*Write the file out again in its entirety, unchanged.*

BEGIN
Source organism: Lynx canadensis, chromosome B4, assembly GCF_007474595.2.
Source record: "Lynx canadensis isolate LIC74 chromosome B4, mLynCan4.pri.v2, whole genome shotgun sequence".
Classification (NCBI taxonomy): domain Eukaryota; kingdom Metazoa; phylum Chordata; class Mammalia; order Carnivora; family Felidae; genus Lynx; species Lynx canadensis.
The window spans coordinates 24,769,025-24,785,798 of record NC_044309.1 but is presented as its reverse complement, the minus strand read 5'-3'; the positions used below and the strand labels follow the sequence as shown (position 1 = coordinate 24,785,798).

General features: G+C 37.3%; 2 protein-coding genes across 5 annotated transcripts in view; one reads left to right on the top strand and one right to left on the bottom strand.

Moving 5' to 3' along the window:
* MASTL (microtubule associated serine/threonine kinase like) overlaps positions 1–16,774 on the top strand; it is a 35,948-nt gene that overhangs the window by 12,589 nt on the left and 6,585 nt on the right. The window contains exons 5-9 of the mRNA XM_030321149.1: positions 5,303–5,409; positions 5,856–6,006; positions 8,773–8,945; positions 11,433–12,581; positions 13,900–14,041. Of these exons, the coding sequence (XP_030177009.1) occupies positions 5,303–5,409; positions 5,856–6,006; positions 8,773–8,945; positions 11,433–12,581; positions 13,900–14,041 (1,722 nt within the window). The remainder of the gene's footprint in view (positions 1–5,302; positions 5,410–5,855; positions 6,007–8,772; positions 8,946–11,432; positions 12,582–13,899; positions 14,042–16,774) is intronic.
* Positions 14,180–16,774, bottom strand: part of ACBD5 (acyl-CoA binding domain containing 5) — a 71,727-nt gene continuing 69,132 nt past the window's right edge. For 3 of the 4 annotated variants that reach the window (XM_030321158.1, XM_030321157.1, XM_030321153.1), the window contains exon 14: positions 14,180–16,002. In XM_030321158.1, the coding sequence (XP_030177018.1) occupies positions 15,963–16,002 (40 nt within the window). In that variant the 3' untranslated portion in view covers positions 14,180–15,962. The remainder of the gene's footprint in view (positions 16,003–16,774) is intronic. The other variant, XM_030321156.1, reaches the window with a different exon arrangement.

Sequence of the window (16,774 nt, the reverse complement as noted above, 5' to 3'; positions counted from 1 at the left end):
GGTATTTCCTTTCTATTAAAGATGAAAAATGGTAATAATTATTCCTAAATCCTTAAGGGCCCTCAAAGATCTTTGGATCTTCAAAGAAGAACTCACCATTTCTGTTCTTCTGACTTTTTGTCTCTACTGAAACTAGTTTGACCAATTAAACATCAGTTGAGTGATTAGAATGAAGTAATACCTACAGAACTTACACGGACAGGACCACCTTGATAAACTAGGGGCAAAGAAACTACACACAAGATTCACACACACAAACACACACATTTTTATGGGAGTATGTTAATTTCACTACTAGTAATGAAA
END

Source organism: Lynx canadensis, chromosome B4, assembly GCF_007474595.2.
Source record: "Lynx canadensis isolate LIC74 chromosome B4, mLynCan4.pri.v2, whole genome shotgun sequence".
Classification (NCBI taxonomy): domain Eukaryota; kingdom Metazoa; phylum Chordata; class Mammalia; order Carnivora; family Felidae; genus Lynx; species Lynx canadensis.
The window spans coordinates 24,769,025-24,785,798 of record NC_044309.1 but is presented as its reverse complement, the minus strand read 5'-3'; the positions used below and the strand labels follow the sequence as shown (position 1 = coordinate 24,785,798).

General features: G+C 37.3%; 2 protein-coding genes across 5 annotated transcripts in view; one reads left to right on the top strand and one right to left on the bottom strand.

Moving 5' to 3' along the window:
* MASTL (microtubule associated serine/threonine kinase like) overlaps positions 1–16,774 on the top strand; it is a 35,948-nt gene that overhangs the window by 12,589 nt on the left and 6,585 nt on the right. The window contains exons 5-9 of the mRNA XM_030321149.1: positions 5,303–5,409; positions 5,856–6,006; positions 8,773–8,945; positions 11,433–12,581; positions 13,900–14,041. Of these exons, the coding sequence (XP_030177009.1) occupies positions 5,303–5,409; positions 5,856–6,006; positions 8,773–8,945; positions 11,433–12,581; positions 13,900–14,041 (1,722 nt within the window). The remainder of the gene's footprint in view (positions 1–5,302; positions 5,410–5,855; positions 6,007–8,772; positions 8,946–11,432; positions 12,582–13,899; positions 14,042–16,774) is intronic.
* Positions 14,180–16,774, bottom strand: part of ACBD5 (acyl-CoA binding domain containing 5) — a 71,727-nt gene continuing 69,132 nt past the window's right edge. For 3 of the 4 annotated variants that reach the window (XM_030321158.1, XM_030321157.1, XM_030321153.1), the window contains exon 14: positions 14,180–16,002. In XM_030321158.1, the coding sequence (XP_030177018.1) occupies positions 15,963–16,002 (40 nt within the window). In that variant the 3' untranslated portion in view covers positions 14,180–15,962. The remainder of the gene's footprint in view (positions 16,003–16,774) is intronic. The other variant, XM_030321156.1, reaches the window with a different exon arrangement.

Sequence of the window (16,774 nt, the reverse complement as noted above, 5' to 3'; positions counted from 1 at the left end):
GGTATTTCCTTTCTATTAAAGATGAAAAATGGTAATAATTATTCCTAAATCCTTAAGGGCCCTCAAAGATCTTTGGATCTTCAAAGAAGAACTCACCATTTCTGTTCTTCTGACTTTTTGTCTCTACTGAAACTAGTTTGACCAATTAAACATCAGTTGAGTGATTAGAATGAAGTAATACCTACAGAACTTACACGGACAGGACCACCTTGATAAACTAGGGGCAAAGAAACTACACACAAGATTCACACACACAAACACACACATTTTTATGGGAGTATGTTAATTTCACTACTAGTAATGAAA